in Diplomacy you are encourage, though not required, to speak with the accent of the country you rule and to rename your country based on something else historical or personal, as long as it makes sense. this is how we get games of Diplomacy with The Byzantine Empire, The Scottish Realm, Prussia and Those Damn French.
in Napoleon in Europe, if you ever have a large army that lacks infantry, cavalry or artillery, the other players are expected to mock you.
in Warhammer, you are expected to mimic what the models are saying if they are moving into a place where they know they will be exposed to enemy fire, or when they are actually being fired upon. this rule does not usually apply if your units are human, but applies doubly if the units in question are goblins or if you are especially good at doing voices.
also in Warhammer, all goblins are named Skragget.
in D&D, especially when all of us are chaotic neutral, if you are not able to attend an adventure, expect your character to be controlled by someone else in a fashion where your character is the one who kicks down all the doors, sets off all the traps, and charges blindly at the foes. also expect your character to take the blame for things like when the high level fighter comes along wondering who took the magical sword from his father's crypt.
finally, on a more serious note, there is the game titan (which i am assuming at least one of you has heard of, seeing as it's on the interests list). because the game is so big, takes so long to teach and so much longer to play, i haven't actually been able to convince many of my gaming buddies that it's worth playing. when we do play, however, we always have balanced starting towers after that disaster of a game where our starting towers turned out to be right next to each other.
with the lack of people willing to play Titan being commonplace, i stumbled across a java version of Titan called Colossus
, and it contains numerous variants, a few of which are even worth playing, though the effort to make enough little tiles to play the variant on the board would be too much effort, it is still fun to play.
so that's pretty much all i can think of now. i love gaming, and i think it's great that i found a community where i can post some of my gaming quirks.
|Wednesday, May 19th, 2004|
|Wednesday, December 31st, 2003|
|Wednesday, June 4th, 2003|
Orson Scott Card's Rules for RISK
As posted on http://www.hatrack.com:
The most important rule change is that you are allowed to leave territories empty. This allows you to create buffer zones so an enemy can move into a territory but has to stop, instead of the enemy being able to keep rolling the dice to take over country after country. In short, it eliminates blitzkrieg and incredible lucky streaks. If you are the sole hold of territories in a continent, you collect for that continent and count yourself as owning all the territories on all the continents that you control, not just the ones you occupy with armies.
We also allow an unlimited number of moves at the end of a turn. That is, you can move every single army exactly one territory, but no more.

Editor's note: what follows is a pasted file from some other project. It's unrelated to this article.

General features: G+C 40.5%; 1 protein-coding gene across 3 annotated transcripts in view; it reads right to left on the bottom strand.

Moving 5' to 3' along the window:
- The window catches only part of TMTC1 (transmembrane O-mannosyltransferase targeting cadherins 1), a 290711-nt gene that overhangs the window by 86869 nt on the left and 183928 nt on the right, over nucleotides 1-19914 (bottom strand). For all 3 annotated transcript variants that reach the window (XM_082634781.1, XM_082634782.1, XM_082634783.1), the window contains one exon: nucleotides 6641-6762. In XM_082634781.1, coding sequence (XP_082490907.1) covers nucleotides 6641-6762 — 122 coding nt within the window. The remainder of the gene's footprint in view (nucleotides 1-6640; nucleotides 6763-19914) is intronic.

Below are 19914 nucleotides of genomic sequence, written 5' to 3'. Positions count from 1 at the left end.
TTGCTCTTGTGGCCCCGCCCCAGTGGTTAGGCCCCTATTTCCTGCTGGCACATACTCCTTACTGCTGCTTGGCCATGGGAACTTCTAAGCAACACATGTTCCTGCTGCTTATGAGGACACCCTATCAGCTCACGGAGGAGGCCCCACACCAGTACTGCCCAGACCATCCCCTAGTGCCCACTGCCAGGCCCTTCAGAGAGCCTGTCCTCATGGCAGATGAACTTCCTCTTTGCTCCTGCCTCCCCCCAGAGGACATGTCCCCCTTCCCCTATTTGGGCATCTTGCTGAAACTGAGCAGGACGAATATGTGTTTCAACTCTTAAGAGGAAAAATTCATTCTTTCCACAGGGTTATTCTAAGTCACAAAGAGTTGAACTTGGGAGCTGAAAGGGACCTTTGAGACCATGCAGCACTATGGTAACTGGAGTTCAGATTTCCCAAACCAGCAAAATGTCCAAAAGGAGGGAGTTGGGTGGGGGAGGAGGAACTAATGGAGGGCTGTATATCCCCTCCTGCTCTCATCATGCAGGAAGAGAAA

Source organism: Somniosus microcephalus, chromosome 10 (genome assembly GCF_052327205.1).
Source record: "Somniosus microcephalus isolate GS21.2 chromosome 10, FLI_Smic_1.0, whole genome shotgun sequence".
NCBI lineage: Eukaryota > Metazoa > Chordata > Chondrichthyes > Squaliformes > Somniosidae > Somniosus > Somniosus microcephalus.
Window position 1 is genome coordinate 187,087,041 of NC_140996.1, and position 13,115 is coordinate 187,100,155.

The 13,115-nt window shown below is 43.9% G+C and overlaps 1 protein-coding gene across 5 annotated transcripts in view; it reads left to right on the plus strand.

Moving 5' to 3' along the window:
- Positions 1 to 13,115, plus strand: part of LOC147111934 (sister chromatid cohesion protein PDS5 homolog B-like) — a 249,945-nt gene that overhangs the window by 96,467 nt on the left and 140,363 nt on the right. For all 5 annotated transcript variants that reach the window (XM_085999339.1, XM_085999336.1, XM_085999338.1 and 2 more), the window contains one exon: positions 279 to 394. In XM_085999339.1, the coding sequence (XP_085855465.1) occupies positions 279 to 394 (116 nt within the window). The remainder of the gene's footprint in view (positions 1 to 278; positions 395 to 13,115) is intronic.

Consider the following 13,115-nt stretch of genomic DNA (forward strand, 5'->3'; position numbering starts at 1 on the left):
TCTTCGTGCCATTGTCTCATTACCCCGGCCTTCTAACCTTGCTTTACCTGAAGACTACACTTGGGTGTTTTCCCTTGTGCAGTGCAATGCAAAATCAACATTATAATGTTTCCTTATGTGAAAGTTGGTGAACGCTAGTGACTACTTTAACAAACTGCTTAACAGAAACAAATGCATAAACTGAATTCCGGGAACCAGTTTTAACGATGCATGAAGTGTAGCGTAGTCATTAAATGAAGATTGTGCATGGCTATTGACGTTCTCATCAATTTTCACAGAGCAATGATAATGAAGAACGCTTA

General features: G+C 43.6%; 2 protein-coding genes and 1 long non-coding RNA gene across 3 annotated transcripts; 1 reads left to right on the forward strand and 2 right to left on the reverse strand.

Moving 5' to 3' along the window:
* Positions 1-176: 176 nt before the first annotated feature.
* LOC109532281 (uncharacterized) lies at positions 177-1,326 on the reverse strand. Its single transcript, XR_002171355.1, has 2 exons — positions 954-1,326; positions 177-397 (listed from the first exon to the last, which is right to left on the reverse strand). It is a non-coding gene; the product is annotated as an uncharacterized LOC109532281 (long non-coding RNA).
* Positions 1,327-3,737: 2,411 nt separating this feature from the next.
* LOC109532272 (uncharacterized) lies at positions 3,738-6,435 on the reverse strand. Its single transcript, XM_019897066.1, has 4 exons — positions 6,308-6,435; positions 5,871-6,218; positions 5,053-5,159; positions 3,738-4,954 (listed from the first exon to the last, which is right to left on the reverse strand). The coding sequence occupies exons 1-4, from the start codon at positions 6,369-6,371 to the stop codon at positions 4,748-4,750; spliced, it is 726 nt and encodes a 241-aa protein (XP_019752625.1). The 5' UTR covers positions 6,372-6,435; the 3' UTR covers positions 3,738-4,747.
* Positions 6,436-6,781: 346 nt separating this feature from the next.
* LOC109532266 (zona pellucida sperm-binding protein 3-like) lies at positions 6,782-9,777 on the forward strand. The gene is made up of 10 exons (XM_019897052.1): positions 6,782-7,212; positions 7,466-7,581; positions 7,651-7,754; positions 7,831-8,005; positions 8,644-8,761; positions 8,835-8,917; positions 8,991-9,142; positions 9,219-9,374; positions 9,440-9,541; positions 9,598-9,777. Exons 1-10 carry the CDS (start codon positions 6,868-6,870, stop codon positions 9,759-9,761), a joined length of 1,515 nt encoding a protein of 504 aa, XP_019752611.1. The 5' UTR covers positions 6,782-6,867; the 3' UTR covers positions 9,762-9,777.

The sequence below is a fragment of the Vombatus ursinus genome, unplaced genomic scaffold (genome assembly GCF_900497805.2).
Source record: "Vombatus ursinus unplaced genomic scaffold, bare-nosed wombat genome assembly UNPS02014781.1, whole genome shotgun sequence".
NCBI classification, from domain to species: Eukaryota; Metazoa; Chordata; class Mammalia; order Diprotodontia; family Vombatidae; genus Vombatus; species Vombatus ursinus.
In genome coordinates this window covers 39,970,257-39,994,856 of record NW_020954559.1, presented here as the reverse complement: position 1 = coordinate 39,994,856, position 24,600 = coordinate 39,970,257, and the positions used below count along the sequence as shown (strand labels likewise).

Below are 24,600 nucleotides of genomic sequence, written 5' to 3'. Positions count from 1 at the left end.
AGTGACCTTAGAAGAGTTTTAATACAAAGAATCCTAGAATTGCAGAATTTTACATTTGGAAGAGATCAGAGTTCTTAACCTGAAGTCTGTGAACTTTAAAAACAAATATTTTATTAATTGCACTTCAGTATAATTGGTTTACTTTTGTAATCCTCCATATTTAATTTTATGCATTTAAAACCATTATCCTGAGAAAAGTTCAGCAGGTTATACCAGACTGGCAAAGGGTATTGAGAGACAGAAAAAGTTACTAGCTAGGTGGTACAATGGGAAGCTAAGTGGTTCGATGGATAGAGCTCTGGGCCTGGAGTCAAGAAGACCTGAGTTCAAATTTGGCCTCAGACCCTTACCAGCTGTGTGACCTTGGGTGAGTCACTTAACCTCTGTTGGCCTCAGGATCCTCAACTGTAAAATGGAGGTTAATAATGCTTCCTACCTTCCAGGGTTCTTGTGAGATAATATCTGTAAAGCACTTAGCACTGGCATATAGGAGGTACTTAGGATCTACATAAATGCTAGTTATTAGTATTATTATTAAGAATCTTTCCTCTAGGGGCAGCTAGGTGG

We also play without the cards.
Those are the key modifications. It's a different game when played this way - far more strategic and far less dependent on chance. It's also slower and talkier and alliances (both kept and broken) become far more important. Current Mood: awake
|Tuesday, June 3rd, 2003|
Illuminati - Hidden Illuminati
One of the fun variants listed in the Deluxe Illuminati rulebook is the Hidden Illuminati variant. Basically, you play with your Illuminati face down. Nobody knows your group or your goal, but they can use an action declaring you to be a certain Illuminati. If they're right, you turn your Illuminati face up.
You can declare your Power or Income to be up to 1 higher than it actually is and you can always elect to make it lower. But you can't use any special Illuminati powers.
Where's the fun in that?
The variant: In addition to the power and money changes listed above, before anybody draws any Illuminati to use, they draw an Illuminati and are able to use that Illuminati's special powers until their real Illuminati is exposed. If they draw Bavaria they can make a privileged attack for 5MB once per turn; if they draw Cthulhu they get +2 to destroy. If they draw the UFOs they can use their power twice *and* have the Secret Goal! However, as soon as the real Illuminati is exposed these special powers are gone and vanished.
Aside from this change, the rest of the rules for Hidden Illuminati apply.
|Friday, May 2nd, 2003|
Hm... New here.
I've always wanted to play a three-way Yu-Gi-Oh!
duel before as well as a tag team match like the Para and Dox vs. Yami and Joey match in episodes 17-19. I like the idea of more cutthroat competition in a game of so many twists and turns. Current Mood: amused
|Saturday, April 5th, 2003|
new Chez Geek profession
(I came up with this while looking at the toys teddywolf
has won as sales incentives.)
On his turn, the Salesman may roll a die to get any item that costs money, except for Booze, Weed, or Shrooms. If the item has a Cost of 3 or less, a roll of 4 or higher will get the item. If the item has a Cost of 4 or more, only a roll of 6 will get the item. This would count as an Activity. The Salesman would have 2 Free Time. The Income is variable; 2/5 depending on the die roll.